What do you think website testing using mouse tracking looks like? A person who has never witnessed or taken part in such experiment, might imagine that the mouse course is moving fast on the screen, and then points at the banner or “Learn more” CTA button, etc. In reality, such movements are performed by our eyes and not by the mouse course.
We don’t have to navigate lines of text with a mouse while reading the article or company’s description and we don’t have to point at “Buy” button in order to identify its location. As you can imagine mouse tracking is a pretty useful tool, but only when combined with other neuromarketing instruments. To get consumer insights about website UI/UX, just using a mouse tracking tool is not enough.
The guru’s secret is cross-checking
By testing a website with the help of mouse tracking you can assume that the “Buy” button might be unattractive, small or painted in the wrong color. But it's only assumption, right? To verify it you need to use something else. In this situation, eye tracking is a good choice.
For example, a heat map combined with eye tracking can show you that the user has seen the “Buy” button very clearly and even concentrated his/her attention on it several times (so nobody can say the button is unattractive). But they didn’t press it anyway. Why? To answer this question you can use facial expression analysis.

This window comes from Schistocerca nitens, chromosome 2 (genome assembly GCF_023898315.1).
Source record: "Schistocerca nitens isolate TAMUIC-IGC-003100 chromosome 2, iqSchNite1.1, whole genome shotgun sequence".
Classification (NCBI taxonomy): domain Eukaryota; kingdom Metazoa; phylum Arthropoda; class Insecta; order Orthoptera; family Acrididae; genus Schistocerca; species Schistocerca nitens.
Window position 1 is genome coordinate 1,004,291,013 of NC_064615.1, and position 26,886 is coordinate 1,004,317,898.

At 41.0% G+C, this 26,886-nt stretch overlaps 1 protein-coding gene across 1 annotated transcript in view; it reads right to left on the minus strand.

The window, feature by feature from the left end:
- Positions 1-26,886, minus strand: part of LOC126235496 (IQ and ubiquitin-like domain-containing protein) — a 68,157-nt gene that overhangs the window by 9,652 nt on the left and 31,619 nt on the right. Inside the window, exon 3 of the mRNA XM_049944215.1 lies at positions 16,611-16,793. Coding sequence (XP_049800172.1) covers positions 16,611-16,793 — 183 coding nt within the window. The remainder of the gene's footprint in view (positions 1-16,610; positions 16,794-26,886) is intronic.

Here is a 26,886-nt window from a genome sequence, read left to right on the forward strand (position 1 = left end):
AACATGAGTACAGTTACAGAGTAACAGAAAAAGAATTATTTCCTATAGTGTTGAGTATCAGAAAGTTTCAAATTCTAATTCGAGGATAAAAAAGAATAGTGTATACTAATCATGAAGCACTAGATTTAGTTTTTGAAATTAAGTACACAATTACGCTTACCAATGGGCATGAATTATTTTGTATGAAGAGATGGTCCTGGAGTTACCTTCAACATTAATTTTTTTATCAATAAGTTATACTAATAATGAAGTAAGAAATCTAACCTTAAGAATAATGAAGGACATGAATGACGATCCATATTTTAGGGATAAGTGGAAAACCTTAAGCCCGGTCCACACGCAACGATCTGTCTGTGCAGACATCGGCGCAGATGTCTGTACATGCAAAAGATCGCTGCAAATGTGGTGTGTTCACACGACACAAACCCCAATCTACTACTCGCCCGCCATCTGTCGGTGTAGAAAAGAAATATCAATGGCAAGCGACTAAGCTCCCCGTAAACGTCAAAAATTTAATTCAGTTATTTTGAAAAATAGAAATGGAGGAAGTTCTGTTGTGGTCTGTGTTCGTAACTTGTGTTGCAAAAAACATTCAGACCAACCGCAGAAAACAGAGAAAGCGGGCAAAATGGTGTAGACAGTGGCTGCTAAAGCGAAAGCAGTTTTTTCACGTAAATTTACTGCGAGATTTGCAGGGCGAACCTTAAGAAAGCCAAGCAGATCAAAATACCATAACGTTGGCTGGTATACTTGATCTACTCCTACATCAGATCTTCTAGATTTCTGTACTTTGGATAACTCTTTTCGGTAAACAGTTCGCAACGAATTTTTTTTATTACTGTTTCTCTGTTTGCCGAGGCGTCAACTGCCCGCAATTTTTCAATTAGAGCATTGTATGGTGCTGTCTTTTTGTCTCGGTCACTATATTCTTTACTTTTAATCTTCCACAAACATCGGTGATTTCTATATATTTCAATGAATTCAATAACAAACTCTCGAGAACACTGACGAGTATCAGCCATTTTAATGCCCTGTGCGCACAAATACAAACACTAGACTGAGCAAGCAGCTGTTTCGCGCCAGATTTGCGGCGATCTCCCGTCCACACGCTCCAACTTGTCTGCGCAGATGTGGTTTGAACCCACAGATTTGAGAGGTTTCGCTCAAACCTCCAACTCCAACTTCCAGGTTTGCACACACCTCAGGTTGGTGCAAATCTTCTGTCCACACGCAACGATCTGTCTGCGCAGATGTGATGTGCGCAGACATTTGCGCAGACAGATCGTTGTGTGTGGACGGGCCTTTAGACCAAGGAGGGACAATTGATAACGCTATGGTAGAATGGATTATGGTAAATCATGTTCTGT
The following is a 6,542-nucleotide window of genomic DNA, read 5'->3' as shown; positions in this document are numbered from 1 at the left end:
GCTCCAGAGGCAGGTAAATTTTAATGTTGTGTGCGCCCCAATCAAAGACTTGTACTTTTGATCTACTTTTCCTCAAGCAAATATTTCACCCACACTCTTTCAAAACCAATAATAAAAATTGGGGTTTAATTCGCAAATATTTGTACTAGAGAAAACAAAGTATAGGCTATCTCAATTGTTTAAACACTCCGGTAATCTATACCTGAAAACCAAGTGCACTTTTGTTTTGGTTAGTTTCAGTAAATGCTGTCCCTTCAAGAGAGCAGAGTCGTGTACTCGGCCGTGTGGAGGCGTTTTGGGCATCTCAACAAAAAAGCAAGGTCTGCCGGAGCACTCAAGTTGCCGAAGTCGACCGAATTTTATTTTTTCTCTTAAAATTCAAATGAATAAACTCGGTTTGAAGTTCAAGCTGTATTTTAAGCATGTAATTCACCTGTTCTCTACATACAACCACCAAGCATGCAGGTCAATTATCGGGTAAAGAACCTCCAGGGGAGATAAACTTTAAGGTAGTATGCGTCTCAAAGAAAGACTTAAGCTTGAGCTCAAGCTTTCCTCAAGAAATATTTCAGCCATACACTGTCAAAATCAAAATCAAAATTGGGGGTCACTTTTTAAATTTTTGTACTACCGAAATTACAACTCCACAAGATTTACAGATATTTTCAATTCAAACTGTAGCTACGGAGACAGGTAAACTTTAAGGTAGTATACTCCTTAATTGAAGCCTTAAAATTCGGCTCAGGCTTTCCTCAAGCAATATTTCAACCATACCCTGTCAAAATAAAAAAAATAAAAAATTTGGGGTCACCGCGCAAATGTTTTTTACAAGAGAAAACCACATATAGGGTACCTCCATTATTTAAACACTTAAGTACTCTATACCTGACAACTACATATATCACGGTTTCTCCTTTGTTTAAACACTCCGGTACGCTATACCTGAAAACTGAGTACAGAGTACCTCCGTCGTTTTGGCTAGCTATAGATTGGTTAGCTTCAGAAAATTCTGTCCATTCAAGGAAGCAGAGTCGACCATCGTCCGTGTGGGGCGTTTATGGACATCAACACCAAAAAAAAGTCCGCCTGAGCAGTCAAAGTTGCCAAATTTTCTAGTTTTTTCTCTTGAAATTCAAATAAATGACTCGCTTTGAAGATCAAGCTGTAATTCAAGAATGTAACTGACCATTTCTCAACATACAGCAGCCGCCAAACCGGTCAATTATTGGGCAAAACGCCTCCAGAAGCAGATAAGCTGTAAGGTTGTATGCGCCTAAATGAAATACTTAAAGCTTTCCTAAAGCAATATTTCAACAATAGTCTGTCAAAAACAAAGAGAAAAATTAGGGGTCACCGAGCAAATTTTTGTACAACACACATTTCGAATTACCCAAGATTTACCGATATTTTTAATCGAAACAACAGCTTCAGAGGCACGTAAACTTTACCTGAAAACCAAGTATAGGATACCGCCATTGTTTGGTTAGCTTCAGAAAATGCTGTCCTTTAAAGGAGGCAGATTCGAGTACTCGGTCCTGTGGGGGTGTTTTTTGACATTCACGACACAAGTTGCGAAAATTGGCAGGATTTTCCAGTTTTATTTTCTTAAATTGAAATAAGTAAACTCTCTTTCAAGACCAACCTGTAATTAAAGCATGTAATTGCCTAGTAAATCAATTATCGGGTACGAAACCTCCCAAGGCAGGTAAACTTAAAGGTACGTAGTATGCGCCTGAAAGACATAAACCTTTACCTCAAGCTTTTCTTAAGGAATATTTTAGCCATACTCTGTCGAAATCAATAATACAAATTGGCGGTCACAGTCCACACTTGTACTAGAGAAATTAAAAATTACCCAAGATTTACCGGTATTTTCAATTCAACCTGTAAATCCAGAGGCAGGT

The emotions measurement tool will help you to understand which emotions were felt and when customer felt them during the test. They could be frustrated/puzzled/dissatisfied with the price indicated in the description of the product, with the picture of another product situated near or many with other reasons. That's why it's important to integrate biometric research with surveys as well.
We love to repeat it from text to text, but yes, the cross-check of data with the help of several tools can ensure the best quality of the neuromarketing research and, thus, provide researchers with really valuable and applicable insights into customers’ behavior. By the way, this infographics will help you to find out how to choose the most suitable neuromarketing tool.
Check, change and check again
There is no universal approach to data interpretation. To quote Bear Grills - “Improvise, adapt, overcome”, and we must admit that very few mottos are as relevant for the domain of neuromarketing research as his.
One cannot be sure whether it’s good or bad to render the “Buy” button in violet or acid yellow without actually applying these colors and then testing how customers react. The wider the range of tools applied to analyze the relevance of these colors, the better you will understand whether customers like it or not. Furthermore, by applying a wider range of neuromarketing tools you will be able to get more data about customers emotions, which can be further used for other research purposes and help you improve other elements of the tested object (website, advertisement material, etc).
There is no golden rule to be applied in every neuromarketing research, as it depends on the purpose of the study as well as tested objects. Depending on the project, different combinations of tools can be more or less effective. Though, the more instruments are included in collection, systematization, analysis and the cross-checking of data, the higher the chances are to receive valuable insights into customers’ behavior and thus find effective solutions to improve the tested object.